India have a mountain to climb

India have a mountain to climb

Japan women’s team goes through their paces ahead of their opener against India in the FIBA Women's ASIA Basketball championship, at Sree Kanteerava Indoor Stadium in Bengaluru on Monday. Photo/ B H Shivakumar

Coach Zoran Visic had stressed on the need for staying prepared for this competition on the very day India earned promotion to the top tier of the FIBA Women's Asia Cup from Division B, back in 2017.

It was a momentous occasion for the Indian women's basketball team, who had joined the Asian elite. From Tuesday at the Sree Kanteerava Indoor Stadium, the Indian eves, captained by R Rajapriyadarshini, will battle it out against the Asian giants in Division A to preserve that seat.

India are placed in Group A alongside defending champions Japan, South Korea and Chinese Taipei while Group B consists of last edition's runners-up Australia, China, New Zealand and the Philippines. 

Each team will play the other in their group once (three games each), with the table-toppers qualifying for the semifinals. The second and third-placed nations will play the quarterfinals.

To avoid relegation, India will have to stay in the top seven. The last-placed side will compete in the lower division from the next edition of the tournament. 

The hosts will have a mountain to climb against the quick-footed Japanese on an opening day. They take on South Korea on Wednesday and Chinese Taipei on Thursday.

Much will be expected of Jeena PS, who is back after her stint with Ringwood Hawks in NBL-1, a semi-professional league in Australia. 

The Serbian coach, aware of the job at hand, is taking one step at a time. "Target is to be competitive against other teams in Division A," said Visic, who is banking on the home support to boost his side.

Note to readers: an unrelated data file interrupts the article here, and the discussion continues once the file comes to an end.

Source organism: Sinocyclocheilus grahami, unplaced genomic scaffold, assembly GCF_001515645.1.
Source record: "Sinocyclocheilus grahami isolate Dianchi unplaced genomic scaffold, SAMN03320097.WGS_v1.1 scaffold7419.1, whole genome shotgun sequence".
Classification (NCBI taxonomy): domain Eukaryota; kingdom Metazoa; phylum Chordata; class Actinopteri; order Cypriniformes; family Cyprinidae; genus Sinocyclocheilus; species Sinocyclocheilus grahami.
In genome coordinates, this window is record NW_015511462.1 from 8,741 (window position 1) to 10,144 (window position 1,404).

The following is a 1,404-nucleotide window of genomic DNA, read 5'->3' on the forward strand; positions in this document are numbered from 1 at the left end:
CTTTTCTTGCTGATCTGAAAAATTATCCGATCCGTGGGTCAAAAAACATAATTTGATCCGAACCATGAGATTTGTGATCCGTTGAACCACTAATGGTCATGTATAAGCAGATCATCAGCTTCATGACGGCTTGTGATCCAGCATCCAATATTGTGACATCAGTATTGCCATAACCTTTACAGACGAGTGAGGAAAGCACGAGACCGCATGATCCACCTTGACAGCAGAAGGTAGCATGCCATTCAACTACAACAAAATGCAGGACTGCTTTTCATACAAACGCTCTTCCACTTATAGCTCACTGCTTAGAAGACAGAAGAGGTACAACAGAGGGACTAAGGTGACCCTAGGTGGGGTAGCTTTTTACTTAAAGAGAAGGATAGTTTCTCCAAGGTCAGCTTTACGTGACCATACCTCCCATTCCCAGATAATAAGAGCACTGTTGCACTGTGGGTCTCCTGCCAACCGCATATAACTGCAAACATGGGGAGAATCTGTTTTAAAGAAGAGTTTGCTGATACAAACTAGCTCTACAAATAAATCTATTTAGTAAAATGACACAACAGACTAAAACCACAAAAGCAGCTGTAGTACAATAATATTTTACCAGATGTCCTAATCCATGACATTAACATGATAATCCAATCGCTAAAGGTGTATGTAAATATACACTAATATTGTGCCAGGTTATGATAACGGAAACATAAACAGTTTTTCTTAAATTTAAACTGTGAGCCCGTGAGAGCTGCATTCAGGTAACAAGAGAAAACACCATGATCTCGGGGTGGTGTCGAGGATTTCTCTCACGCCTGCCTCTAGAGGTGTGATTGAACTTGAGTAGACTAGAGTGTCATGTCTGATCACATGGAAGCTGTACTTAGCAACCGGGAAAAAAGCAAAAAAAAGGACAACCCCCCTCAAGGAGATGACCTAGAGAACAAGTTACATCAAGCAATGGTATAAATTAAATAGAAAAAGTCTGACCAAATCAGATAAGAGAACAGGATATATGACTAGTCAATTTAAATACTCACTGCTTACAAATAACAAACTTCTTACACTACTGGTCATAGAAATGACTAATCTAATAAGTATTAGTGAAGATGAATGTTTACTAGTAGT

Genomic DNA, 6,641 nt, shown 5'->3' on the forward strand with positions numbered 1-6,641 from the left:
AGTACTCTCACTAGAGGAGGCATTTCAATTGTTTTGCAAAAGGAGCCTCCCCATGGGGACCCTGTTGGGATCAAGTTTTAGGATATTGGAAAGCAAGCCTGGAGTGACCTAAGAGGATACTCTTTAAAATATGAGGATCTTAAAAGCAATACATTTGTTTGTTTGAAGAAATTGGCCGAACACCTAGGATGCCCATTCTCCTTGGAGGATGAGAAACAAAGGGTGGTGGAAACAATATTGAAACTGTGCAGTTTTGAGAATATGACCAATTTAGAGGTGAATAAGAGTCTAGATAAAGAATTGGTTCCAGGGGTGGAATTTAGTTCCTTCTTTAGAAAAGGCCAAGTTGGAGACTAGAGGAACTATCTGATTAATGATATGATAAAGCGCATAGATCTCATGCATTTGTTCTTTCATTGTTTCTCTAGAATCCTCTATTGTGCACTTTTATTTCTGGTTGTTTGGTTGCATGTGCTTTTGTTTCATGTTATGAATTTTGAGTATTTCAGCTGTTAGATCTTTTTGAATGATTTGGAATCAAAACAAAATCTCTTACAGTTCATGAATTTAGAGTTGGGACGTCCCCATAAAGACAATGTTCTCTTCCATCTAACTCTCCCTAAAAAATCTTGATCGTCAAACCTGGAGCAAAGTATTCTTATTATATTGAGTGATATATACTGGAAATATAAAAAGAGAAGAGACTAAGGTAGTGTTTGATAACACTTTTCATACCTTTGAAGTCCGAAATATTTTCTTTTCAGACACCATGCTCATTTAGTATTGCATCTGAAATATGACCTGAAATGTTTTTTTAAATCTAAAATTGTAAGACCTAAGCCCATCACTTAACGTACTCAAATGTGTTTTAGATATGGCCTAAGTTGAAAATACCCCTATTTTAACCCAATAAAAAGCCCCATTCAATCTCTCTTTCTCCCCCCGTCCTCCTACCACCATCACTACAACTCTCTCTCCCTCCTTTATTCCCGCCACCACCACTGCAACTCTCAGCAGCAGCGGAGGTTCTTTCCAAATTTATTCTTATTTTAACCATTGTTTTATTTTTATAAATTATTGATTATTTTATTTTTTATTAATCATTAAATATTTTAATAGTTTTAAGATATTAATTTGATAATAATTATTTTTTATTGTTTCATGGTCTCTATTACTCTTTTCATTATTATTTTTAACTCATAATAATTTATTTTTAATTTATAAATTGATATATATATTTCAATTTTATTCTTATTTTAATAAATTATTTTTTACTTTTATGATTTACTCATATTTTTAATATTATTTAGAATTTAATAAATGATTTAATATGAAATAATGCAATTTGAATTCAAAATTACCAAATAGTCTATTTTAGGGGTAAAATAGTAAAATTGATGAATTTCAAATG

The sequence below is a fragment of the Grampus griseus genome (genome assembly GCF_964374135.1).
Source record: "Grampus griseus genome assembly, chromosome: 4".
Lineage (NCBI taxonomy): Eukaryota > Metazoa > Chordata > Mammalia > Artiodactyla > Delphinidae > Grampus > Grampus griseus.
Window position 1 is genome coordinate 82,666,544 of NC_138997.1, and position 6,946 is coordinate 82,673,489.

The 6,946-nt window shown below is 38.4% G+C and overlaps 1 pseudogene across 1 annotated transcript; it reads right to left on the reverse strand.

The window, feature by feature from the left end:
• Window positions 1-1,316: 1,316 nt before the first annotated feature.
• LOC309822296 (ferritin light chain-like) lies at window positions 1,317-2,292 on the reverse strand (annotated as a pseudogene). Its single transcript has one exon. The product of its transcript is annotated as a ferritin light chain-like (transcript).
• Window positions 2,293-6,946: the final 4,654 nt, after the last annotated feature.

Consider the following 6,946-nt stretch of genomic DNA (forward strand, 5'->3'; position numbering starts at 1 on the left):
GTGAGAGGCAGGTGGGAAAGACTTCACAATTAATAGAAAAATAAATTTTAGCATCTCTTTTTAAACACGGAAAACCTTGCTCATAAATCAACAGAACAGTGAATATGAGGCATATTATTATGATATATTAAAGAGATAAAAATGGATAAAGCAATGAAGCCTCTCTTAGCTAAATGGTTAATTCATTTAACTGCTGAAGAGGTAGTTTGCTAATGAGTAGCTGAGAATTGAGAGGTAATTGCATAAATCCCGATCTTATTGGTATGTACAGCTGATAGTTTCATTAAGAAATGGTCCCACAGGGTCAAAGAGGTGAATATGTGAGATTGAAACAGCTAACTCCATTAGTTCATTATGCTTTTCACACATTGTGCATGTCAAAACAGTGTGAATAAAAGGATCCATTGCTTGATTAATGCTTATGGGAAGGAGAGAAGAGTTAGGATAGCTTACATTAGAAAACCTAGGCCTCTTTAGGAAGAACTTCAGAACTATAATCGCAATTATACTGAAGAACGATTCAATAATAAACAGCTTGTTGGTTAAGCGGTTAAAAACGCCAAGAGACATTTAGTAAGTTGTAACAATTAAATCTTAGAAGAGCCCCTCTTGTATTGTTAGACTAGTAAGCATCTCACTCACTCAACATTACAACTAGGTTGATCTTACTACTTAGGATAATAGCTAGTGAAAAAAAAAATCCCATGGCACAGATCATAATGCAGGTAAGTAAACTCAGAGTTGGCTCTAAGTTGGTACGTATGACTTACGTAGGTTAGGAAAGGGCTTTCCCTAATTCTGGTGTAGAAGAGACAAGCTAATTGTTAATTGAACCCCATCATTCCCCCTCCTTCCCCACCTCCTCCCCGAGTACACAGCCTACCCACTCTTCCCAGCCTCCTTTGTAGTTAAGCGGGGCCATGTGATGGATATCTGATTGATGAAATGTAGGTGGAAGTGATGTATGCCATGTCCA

"It will be a very good experience for us to measure ourselves with the best teams from Asia. We need to be competitive. The girls have practiced hard in the past two months, we'll see what happens. We will not go below our level," he added.

Visic rued the absence of a professional basketball league in India. "These countries have national leagues, they have foreign players, well-built players, not only Japanese but also Americans," he pointed out.

Center Rajapriyadarshini is not worried about the outcome, she is just eager to perform. "We will give our maximum on the court. We will do what our coaches have taught us and give our best inside the court," she said.

Meanwhile, Japan are looking to become only the third team to complete a four-peat after China (1978-84) and South Korea (1990-95). Having won the event in 2013, 2015 and 2017, their coach Tom Hovasse is confident of accomplishing the feat. Power forward Ramu Tokashiki will grab the spotlight.

"Of course, we are three-time champions. We know Australia and China are really strong. They've gotten better but so have we. You can never underestimate the heart of the champions and right now we are the reigning champions. We have confidence and our goal is to win," he said.

However, the Ataksuki Five will face a strong challenge from Australia, who will be looking to avenge their loss in the final. Returning from 2017 squad are Katie Ebzery and Sara Blicavs, who will be motivated to achieve a different outcome this time.

Groupings: Group A: India, South Korea, Japan, Chinese Taipei.

Group B: China, Australia, New Zealand, Phillippines.

Matches today: Australia vs Phillippines (1:15 pm), South Korea vs Chinese Taipei (3:30 pm), China vs New Zealand (5:45 pm); Japan vs India (8:00 pm).

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